The U.S. Supreme Court has rejected a strong push by the pharmaceutical industry to win immunity from lawsuits filed by injured plaintiffs. In a 6-3 decision in the case of Wyeth v. Levine, the Supreme Court ruled that the Food and Drug Administration’s approval of a drug’s label does not mean that the manufacturer has no obligation to improve the warnings on the label if new information comes to the attention of the manufacturer.
This is a big victory for patient safety. The case will help doctors too, by keeping the pressure on the drug manufacturers to keep their product labels up-to-date so that doctors can be educated about the safest way to use drugs. Medical leaders, such as a group of editors of the New England Journal of Medicine, had filed “friends of the court” briefs urging the Supreme Court to take the side of the injured patient.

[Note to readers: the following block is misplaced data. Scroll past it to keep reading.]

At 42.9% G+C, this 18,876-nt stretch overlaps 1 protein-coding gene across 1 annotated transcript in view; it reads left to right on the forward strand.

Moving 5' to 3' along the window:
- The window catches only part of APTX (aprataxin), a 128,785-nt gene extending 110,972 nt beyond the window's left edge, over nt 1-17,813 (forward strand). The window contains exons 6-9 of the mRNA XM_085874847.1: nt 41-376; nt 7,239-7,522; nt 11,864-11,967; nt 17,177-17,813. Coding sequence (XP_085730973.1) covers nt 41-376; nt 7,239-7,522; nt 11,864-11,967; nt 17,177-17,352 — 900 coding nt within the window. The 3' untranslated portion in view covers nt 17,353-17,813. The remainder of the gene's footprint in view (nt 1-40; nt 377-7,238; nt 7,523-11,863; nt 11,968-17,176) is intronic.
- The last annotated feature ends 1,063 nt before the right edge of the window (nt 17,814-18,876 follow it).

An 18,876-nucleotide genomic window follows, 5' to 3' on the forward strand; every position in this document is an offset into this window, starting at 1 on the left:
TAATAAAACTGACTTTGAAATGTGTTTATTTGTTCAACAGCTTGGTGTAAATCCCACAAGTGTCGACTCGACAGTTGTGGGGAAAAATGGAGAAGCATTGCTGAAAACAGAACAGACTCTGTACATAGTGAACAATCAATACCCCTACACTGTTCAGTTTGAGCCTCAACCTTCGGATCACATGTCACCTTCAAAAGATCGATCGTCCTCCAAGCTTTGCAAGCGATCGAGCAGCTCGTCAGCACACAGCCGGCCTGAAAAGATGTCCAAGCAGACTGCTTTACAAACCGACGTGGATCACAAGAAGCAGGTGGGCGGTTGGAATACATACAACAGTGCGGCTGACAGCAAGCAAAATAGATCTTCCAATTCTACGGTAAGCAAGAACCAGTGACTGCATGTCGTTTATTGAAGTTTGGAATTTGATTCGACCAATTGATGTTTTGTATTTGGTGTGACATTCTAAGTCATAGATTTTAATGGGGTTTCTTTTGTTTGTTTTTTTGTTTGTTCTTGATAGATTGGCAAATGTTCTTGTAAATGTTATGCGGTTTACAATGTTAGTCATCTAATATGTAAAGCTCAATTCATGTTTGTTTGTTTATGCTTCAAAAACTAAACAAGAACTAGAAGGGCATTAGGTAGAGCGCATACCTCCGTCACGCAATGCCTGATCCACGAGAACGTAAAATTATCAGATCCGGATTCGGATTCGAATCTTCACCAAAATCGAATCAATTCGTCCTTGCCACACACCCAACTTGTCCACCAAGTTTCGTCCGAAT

The heroic patient who pushed this case was Diana Levine, a Vermont musician who lost her arm and her career after being injected too rapidly with an anti-nausea drug called Phenergan. The drug is well known to cause terrible injuries if it gets into an artery. She contended, and the jury and the Vermont Supreme Court agreed, that the drug’s manufacturer, Wyeth, knew about this risk and should have warned doctors on the label to avoid the “i.v. push” technique that carried a high risk of inadvertent injection into an artery.